ITV has shown over 4,000 hours of programming featuring product placement

I’m a Celebrity… Get Me Out of Here!, The X Factor and Coronation Street are among the shows that feature paid-for items

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ITV has shown more than 4,000 hours of programming which has included product placement since the contentious practice was introduced on TV screens nearly five years ago.

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Top shows including The X Factor, I’m a Celebrity… Get Me Out of Here! and Coronation Street have all featured the technique, which sees broadcasters put commercial products on the set of their shows in exchange for money.

This comes as Ofcom admitted it had no idea how much overall product placement was going on in British TV because it does not monitor the controversial form of advertising.

The TV watchdog, which regulates the broadcasting industry, says it keeps no data about the prevalence of the practice, which became legal in the UK in February 2011. 

Product placement was given the go-ahead despite concerns it would spark a US-style free-for-all where branded items are jarringly shoehorned into shows.

When contacted by RadioTimes.com, ITV said it had shown about 4,000 hours of programming with product placement in it. Channel 4 said this year alone it would be airing about 100 hours of shows that included the practice. 

ITV’s most recent piece of product placement was a large Scrabble game that was used during a trial on I’m A Celebrity. Visa Europe has been featured in Coronation Street and Emmerdale, and in the case of the Weatherfield soap, brands such as O2 and Smyths Toys have appeared on the bus shelter.

The broadcaster’s longest running deal was with Nationwide on Coronation Street, for three years from 2011, showing one of the building society’s cash machines in Dev’s shop. McCain chips feature in domestic settings in Emmerdale while TalkTalk’s sponsorship of X Factor is also supported by product placement.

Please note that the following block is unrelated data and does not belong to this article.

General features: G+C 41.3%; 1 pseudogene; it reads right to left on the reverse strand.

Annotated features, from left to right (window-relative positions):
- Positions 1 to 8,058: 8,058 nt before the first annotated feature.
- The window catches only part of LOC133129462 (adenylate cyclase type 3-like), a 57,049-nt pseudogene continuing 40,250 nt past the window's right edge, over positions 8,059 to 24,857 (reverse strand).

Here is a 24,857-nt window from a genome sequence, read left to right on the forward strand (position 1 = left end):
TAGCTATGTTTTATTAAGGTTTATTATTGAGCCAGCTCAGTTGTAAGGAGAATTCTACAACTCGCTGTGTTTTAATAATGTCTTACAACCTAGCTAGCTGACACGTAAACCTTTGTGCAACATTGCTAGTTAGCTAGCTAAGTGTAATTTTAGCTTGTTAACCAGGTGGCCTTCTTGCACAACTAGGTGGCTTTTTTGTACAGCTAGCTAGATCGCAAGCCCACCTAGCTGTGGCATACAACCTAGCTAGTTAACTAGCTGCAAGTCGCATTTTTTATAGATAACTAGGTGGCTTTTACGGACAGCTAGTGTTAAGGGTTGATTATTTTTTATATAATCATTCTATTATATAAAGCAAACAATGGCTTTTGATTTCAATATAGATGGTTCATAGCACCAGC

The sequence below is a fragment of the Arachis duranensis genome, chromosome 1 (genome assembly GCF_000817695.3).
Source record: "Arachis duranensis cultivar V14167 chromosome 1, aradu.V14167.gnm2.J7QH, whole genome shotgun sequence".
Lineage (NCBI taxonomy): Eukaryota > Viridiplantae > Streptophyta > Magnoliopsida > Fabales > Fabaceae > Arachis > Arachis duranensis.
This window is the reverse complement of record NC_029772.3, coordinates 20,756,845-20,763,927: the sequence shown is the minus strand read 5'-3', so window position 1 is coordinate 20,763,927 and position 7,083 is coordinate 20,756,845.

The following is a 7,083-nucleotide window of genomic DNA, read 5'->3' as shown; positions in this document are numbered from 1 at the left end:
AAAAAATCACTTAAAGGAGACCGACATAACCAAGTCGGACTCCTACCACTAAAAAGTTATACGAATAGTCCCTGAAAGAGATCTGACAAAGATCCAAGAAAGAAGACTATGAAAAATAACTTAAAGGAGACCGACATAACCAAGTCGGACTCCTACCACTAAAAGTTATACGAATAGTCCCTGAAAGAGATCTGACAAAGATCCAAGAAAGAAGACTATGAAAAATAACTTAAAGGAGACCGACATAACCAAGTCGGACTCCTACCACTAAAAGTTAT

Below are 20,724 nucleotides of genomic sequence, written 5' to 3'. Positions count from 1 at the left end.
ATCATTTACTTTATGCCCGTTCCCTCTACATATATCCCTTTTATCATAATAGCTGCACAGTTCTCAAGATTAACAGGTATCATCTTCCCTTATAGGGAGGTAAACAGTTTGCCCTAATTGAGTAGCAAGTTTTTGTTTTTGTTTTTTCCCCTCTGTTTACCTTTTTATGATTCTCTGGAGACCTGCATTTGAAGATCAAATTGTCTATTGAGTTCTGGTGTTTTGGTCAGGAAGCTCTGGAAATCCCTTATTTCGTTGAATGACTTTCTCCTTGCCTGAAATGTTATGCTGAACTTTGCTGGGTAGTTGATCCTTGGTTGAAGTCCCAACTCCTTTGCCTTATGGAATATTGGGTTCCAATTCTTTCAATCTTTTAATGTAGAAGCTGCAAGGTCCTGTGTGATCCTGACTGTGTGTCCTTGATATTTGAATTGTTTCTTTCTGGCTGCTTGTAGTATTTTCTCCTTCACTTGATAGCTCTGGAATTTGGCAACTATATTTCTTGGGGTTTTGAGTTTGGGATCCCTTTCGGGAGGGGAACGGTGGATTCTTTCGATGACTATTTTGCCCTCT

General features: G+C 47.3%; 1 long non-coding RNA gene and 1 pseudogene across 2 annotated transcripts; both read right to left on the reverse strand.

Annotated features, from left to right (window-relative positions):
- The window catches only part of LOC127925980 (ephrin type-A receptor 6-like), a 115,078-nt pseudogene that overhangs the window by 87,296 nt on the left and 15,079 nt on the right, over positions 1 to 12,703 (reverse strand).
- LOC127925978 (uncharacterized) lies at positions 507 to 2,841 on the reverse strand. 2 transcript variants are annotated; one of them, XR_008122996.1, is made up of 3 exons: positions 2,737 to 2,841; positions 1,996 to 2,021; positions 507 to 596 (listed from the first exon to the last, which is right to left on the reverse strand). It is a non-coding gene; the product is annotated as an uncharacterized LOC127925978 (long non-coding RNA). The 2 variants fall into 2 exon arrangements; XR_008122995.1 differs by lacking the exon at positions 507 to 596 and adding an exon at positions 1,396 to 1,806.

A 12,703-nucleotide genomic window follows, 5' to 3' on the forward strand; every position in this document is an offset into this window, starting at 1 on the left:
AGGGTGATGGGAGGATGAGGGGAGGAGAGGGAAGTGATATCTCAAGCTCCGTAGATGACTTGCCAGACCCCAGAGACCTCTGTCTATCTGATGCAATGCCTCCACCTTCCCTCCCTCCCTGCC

Over on Channel 4, Sunday Brunch has a deal showing Bosch appliances on the show and Made in Chelsea has an agreement with Sony mobile phones. Other Channel 4 programmes to have used product placement in the past are Hollyoaks and Deal or No Deal. 

The first British show to ever use product placement was ITV’s This Morning when it subtly placed a Nescafe coffee machine in the kitchen area on the show in February 2011.

When programmes include product placement, a ‘P’ sign is flashed up on screen for three seconds, at the start and end of the show and after advertising breaks.

While individual broadcasters have carried out their own research into the effectiveness and popularity of product placement, which is broadly positive, there is some surprise that the regulator has never researched the volume of it on UK television.

Ofcom says it has issued “detailed guidance” to broadcasters to make sure they stick to the rules, if not it takes “robust action”.  It reports it has recorded 22 breaches of its rules in this area since 2011.

In 2014 the regulator issued a note to broadcasters warning them that makeover and cookery shows should “avoid the impression that success is dependant on the use of a placed product”. It added placed products with no obvious branding – such as furniture – could only be identified if they were “integrated into the programme’s narrative”.

The practice is banned from news and current affairs programmes, children’s, religious and consumer advice shows.

Certain products such as cigarettes and e-cigarettes, medicines, alcoholic drinks, junk food, gambling and formula baby milk cannot be used in product placement.

An ITV spokesman said: “ITV is the biggest marketing platform in the UK and Product Placement plays an important part in the mix of options for brands and advertisers. Product Placement on ITV offers seamless integration and context in some of our biggest and most loved shows” 

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An Ofcom spokesman said:“Product placement is permitted on television as long as it meets strict Ofcom rules. We’ve issued detailed guidance to broadcasters to help ensure they comply with these rules. We take robust action if the rules are broken. We have recorded 22 breaches of our rules in this area since 2011.”